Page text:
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122-Application for Revision of the ICJ Judgment of April 11th,1996 (Yugoslavia vs Bosnia and Herzegovina)

On April 24th, 2001, Yugoslavia went before the International Court of Justice (ICJ) to file an application for revision of a judgment rendered on April 11th, 1996 by the latter in the case concerning the Application of the Convention on the Prevention and the Punishment of the Crime of Genocide. In that judgment, the Court found that it had jurisdiction to hear the dispute submitted to it on the basis of article IX of said convention and ruled the application of Bosnia and Herzegovina admissible.

The application for revision of the judgment of April 11th,1996 was based on article 61 of the Statute of the Court, which provides for the revision of a decision upon ”discovery” of a”fact” which was ”unknown” to all parties involved ”when the judgment was given”. In the present situation, according to the applicant state, it was now clearly established that Yugoslavia had become a member of the UN on November 1st,2000. Prior to that date, it did not have a recognised legal personality as it did not succeed to the Socialist Federal Republic of Yugoslavia. Therefore, it could not be party to either the ICJ Statute or the aforementioned Convention. 

Hence the Court had to decide whether the recent developments presented could be qualified as ”new facts”. In its judgment of February 3rd, 2003. the ICJ recalled that for a party to avail itself the benefit of the article 61 of the its Statute, the alleged facts must have taken place prior to the judgment but been discovered afterwards. In this instance, the Court ruled on July 11th, 1996 whilst Yugoslavia became member of the UN on November 1st,2000, i.e. more than four years after the contested decision. Therefore, it could not have been a new fact according the meaning of article invoked as a basis in the application for revision.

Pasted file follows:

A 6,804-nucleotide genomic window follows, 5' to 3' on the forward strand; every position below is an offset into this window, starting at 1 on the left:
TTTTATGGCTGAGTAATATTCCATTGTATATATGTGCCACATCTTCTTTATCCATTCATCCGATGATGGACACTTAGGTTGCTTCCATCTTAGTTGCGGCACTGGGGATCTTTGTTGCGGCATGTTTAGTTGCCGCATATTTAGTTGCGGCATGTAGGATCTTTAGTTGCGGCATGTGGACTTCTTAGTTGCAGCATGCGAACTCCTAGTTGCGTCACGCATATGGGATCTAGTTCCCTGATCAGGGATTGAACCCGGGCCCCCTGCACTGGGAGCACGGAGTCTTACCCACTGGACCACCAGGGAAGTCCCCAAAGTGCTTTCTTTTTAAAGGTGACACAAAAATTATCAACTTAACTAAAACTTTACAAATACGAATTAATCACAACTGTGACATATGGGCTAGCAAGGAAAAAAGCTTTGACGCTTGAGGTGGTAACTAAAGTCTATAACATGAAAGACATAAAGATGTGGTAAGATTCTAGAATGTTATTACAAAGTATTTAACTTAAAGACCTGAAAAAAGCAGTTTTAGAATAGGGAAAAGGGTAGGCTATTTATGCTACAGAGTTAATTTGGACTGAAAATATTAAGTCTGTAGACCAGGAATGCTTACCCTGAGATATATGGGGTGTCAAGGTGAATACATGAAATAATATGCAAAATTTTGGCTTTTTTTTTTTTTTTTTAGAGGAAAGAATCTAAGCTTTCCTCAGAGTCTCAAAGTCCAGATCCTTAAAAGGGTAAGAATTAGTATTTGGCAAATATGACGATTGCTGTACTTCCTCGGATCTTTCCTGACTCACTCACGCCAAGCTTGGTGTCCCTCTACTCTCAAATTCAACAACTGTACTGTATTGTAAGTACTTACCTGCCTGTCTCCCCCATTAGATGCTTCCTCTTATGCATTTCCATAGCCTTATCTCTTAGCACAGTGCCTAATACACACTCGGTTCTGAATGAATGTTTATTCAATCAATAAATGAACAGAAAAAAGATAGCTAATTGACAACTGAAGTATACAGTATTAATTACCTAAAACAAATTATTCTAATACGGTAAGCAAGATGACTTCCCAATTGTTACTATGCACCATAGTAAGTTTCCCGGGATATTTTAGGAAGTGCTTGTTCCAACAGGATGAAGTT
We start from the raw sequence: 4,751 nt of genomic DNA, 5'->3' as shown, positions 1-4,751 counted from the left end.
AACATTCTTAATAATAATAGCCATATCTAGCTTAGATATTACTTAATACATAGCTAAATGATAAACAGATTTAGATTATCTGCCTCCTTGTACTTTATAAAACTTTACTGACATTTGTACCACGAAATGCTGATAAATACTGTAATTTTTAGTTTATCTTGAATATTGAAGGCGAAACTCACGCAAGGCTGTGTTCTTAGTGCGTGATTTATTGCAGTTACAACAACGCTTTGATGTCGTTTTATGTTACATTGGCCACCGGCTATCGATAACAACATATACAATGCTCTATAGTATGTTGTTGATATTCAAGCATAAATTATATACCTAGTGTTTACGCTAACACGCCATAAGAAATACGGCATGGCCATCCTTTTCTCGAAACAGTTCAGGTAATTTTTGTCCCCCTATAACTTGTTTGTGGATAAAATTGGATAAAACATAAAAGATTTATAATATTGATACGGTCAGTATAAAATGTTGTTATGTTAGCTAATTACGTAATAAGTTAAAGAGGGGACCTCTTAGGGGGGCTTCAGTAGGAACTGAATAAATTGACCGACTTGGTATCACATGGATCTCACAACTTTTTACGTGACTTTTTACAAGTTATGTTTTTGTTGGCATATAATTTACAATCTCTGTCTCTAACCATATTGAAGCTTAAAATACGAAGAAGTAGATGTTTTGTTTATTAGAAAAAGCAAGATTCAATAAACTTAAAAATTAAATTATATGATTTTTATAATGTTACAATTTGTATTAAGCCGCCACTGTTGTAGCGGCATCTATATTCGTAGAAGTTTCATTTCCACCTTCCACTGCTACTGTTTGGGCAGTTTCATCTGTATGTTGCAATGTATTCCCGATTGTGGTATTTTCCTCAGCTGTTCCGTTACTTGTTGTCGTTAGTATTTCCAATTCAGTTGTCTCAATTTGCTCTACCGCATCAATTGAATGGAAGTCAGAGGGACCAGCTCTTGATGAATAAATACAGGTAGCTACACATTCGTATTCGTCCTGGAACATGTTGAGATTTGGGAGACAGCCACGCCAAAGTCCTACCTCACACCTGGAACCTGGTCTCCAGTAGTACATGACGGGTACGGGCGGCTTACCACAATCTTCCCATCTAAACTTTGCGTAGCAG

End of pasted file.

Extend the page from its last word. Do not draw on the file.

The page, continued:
Yugoslavia also asserted that both its membership to the UN and the correspondence sent on December 8th,2000 to the legal department of the organisation demonstrated that the country was not part of the UN at the time of the judgment, fact which was then unknown to everyone involved.  The ICJ dismissed this argument however, asserting that these were potential ”legal consequences […] of facts which were subsequent to the judgment which revision was requested”. These consequences, even if they were established, could not be qualified as new facts under article 61 of the Statute of the Court, which therefore had to reject the request for revision of Yugoslavia.

Judgment of 03-02-2003.pdf

This summary is provided for informational purposes only, does not involve the responsibility of Dome and should in no way be used as a substitute for a careful reading of the judgment and order of the case.